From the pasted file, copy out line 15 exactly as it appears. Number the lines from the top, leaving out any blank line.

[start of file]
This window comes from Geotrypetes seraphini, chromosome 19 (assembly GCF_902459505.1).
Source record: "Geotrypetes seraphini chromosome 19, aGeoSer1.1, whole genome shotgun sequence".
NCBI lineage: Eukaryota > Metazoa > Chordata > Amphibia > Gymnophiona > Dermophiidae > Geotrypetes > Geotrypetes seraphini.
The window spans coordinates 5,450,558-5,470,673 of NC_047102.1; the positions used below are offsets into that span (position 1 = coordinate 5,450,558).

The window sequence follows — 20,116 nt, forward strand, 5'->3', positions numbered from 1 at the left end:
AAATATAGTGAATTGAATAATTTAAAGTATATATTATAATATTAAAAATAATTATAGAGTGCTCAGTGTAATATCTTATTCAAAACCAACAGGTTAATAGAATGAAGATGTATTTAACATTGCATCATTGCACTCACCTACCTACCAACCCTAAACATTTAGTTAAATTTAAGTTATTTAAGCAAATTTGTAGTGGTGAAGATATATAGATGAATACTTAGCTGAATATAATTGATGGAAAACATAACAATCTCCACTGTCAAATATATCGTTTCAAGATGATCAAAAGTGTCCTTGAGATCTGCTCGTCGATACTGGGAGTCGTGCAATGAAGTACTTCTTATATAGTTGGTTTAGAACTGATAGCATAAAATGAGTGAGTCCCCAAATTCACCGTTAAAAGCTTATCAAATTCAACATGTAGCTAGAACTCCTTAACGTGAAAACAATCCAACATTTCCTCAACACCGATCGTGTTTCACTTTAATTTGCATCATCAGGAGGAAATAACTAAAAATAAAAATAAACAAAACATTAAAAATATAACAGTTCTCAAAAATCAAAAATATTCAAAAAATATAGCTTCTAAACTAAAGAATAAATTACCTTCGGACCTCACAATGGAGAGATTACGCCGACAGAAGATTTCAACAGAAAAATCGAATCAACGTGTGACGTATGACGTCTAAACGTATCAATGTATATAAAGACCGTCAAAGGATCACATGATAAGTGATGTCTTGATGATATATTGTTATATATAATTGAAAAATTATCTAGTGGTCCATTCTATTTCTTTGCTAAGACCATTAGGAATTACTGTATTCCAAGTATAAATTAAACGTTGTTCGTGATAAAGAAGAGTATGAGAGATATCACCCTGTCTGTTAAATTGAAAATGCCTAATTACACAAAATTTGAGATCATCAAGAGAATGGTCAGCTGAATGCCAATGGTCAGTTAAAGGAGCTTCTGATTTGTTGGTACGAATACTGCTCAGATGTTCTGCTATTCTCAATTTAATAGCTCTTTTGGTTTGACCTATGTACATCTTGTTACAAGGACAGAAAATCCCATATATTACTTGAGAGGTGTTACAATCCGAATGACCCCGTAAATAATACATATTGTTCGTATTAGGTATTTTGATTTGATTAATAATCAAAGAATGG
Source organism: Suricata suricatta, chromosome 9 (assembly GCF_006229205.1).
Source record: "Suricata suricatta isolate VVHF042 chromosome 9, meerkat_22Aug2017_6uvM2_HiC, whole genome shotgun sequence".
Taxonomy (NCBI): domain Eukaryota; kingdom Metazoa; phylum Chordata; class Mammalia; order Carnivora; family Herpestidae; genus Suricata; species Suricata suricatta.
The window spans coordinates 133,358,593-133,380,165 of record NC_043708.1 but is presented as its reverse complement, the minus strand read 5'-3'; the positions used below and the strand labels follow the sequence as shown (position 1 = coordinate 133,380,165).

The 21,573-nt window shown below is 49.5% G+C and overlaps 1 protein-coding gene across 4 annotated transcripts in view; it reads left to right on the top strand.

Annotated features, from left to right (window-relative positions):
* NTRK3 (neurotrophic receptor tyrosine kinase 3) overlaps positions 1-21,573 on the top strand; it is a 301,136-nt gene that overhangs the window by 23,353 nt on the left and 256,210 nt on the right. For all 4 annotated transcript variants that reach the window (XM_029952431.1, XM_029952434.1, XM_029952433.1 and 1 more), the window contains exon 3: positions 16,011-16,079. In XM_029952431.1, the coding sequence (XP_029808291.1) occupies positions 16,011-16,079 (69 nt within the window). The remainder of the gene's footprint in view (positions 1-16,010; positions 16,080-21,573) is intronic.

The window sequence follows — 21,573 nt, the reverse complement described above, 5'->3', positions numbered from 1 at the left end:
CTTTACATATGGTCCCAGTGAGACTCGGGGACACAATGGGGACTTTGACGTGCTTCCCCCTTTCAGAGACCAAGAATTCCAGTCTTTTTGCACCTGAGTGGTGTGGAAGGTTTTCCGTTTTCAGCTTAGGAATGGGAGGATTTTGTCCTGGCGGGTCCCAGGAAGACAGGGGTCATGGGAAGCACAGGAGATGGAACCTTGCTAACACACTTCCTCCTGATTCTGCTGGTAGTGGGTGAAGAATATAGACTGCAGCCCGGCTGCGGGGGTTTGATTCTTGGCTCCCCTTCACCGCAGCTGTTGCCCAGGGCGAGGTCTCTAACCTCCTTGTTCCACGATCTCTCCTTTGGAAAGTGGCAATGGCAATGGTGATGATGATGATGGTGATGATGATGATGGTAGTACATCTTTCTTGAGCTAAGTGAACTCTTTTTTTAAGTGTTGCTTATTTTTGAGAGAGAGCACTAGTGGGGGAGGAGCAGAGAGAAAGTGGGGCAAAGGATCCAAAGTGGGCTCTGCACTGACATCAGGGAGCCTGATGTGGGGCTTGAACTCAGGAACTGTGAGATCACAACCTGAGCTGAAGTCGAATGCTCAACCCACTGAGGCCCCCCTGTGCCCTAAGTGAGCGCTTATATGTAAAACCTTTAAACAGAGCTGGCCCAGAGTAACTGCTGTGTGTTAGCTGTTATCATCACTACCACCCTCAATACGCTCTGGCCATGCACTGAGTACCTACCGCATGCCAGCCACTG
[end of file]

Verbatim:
CTTTACATATGGTCCCAGTGAGACTCGGGGACACAATGGGGACTTTGACGTGCTTCCCCCTTTCAGAGACCAAGAATTCCAGTCTTTTTGCACCTGAGTGGTGTGGAAGGTTTTCCGTTTTCAGCTTAGGAATGGGAGGATTTTGTCCTGGCGGGTCCCAGGAAGACAGGGGTCATGGGAAGCACAGGAGATGGAACCTTGCTAACACACTTCCTCCTGATTCTGCTGGTAGTGGGTGAAGAATATAGACTGCAGCCCGGCTGCGGGGGTTTGATTCTTGGCTCCCCTTCACCGCAGCTGTTGCCCAGGGCGAGGTCTCTAACCTCCTTGTTCCACGATCTCTCCTTTGGAAAGTGGCAATGGCAATGGTGATGATGATGATGGTGATGATGATGATGGTAGTACATCTTTCTTGAGCTAAGTGAACTCTTTTTTTAAGTGTTGCTTATTTTTGAGAGAGAGCACTAGTGGGGGAGGAGCAGAGAGAAAGTGGGGCAAAGGATCCAAAGTGGGCTCTGCACTGACATCAGGGAGCCTGATGTGGGGCTTGAACTCAGGAACTGTGAGATCACAACCTGAGCTGAAGTCGAATGCTCAACCCACTGAGGCCCCCCTGTGCCCTAAGTGAGCGCTTATATGTAAAACCTTTAAACAGAGCTGGCCCAGAGTAACTGCTGTGTGTTAGCTGTTATCATCACTACCACCCTCAATACGCTCTGGCCATGCACTGAGTACCTACCGCATGCCAGCCACTG